When Microsoft releases a new version of Windows, it often powers up the hype machine and lets it rip. Just think back to Windows 95, when Microsoft paid the Rolling Stones US$3 million to use “Start Me Up!” as the operating system’s theme song, draped a 300-foot Windows banner over Toronto’s CN Tower, and lit up the Empire State Building in red, yellow and green, the company’s colours.
Recent launches have been more sedate. But even when Microsoft speaks in a quieter voice, it still generally gets the basic facts about its new operating system right, and clearly outlines what it believes are the benefits of moving to it.
At least, until Windows 11 arrived, that is. Microsoft’s Big Reveal for the new operating system on June 24 wasn’t so big and revealed very little. And what it did reveal was often flat-out wrong or misleading. It may well have been the most botched product announcement in Microsoft’s long history.
Let’s start with the most basic of basics — what kind of hardware you need to run the operating system. If the company could get anything right, you would expect, it would start with that.
But no. That’s not what happened.
For the announcement, Microsoft put together a variety of materials detailing what hardware is required to run Windows 11. The company’s Windows System Requirements page formally spelled out what's needed. And its Compatibility for Windows 11 documentation, put together by the company’s engineering team for Microsoft partners, also described the new operating system’s hardware requirements.
But there was a problem. The two documents disagreed with each other about an extremely important hardware spec: the Trusted Platform Module (TPM). TPM is an international standard that in the words of David Weston, director of enterprise and OS security at Microsoft, is used “to protect encryption keys, user credentials, and other sensitive data behind a hardware barrier so that malware and attackers can’t access or tamper with that data.”
The Windows System Requirements page said TPM version 2.0 is required to run Windows 11, while the Compatibility for Windows 11 documentation said only version 1.2 would be required.
That’s no small matter. Many millions of older PCs have TPM version 1.2, but not version 2.0.
Things got worse from there. Microsoft released a compatibility checker that anyone could download to see whether their PC would be able to run Windows 11. When the checker came across a system that had version 1.2 of TPM, it reported that the PC couldn’t run Windows 11, but didn’t say why.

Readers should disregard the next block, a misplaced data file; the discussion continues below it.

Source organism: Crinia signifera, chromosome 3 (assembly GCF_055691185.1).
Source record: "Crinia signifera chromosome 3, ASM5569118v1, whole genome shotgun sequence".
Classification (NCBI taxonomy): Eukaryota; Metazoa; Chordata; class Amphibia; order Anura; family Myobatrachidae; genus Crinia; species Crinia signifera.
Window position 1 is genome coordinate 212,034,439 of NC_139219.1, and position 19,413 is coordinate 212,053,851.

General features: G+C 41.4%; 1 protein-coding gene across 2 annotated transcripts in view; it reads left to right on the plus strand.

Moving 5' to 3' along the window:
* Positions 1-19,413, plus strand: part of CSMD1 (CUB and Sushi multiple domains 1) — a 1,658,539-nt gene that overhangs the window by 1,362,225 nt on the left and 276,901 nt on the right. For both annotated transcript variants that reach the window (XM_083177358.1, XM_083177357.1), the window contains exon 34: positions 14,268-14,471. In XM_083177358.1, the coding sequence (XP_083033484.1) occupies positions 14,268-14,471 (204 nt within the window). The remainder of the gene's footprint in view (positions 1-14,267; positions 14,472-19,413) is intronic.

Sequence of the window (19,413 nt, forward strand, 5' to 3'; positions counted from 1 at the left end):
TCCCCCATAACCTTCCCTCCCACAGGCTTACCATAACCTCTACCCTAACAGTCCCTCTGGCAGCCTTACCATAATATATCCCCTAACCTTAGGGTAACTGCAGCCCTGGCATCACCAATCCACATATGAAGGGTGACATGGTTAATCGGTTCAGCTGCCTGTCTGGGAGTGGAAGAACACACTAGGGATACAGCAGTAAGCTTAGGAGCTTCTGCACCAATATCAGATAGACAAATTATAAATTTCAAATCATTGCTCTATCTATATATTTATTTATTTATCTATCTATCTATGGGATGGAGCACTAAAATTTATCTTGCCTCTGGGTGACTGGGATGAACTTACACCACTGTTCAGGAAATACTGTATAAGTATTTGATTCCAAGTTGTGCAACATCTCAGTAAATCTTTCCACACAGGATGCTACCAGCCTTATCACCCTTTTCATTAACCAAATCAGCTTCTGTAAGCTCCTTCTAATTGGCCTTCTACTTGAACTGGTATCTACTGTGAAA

That led to mass confusion among people whose hardware specs met or exceeded those on the Compatibility for Windows 11 documentation, and so assumed their PCs would be able to run Windows 11.
Even more confusing: Some PCs have TPM 2.0 built in, but the computers’ firmware disabled it. So the checker reported the PCs couldn’t run Windows 11, when in fact they could if their owners took a few small steps to enable TPM 2.0 via firmware.
In addition, there’s also some confusion about which precise chipsets will be able to run Windows 11 and which won’t.
Since that initial screw-up, Microsoft has made clear in its documentation that version 2.0 of TPM is required. It still needs to better detail which chipsets will run Windows 11. And the downloadable compatibility checker has been taken offline, replaced by a page describing Windows 11 hardware requirements.
The other problem with the announcement was the lack of a clear reason why anyone might want to upgrade to Windows 11 from Windows 10, even for free. In a blog post, Microsoft’s Panos Panay, Chief Product Officer, Windows + Devices, highlighted new Windows 11 features, such as a Start Menu that is centred rather than anchored to the bottom left of the screen; new ways to arrange windows on the screen; widgets for things like news, weather and stocks; and better gaming.
But he never explained why those new features are important enough to want Windows 11.
It was, to put it mildly, an underwhelming sell. (Where are the Rolling Stones when you need them?) The post is full of marketing drivel like: “It’s modern, fresh, clean and beautiful. From the new Start button and taskbar to each sound, font and icon, everything was done intentionally to put you in control and bring a sense of calm and ease.”
Feeling relaxed yet? Oh, sorry, not yet, because for that you need to upgrade to Windows 11.
A botched product introduction, of course, doesn’t necessarily mean the finished product will be a bad one. But based on what I’ve heard and seen from Microsoft so far, I’m not holding out much hope. It may well be one more example of what-you-see-is-what-you-get.
And so far, what we’ve seen is only miscues and errors.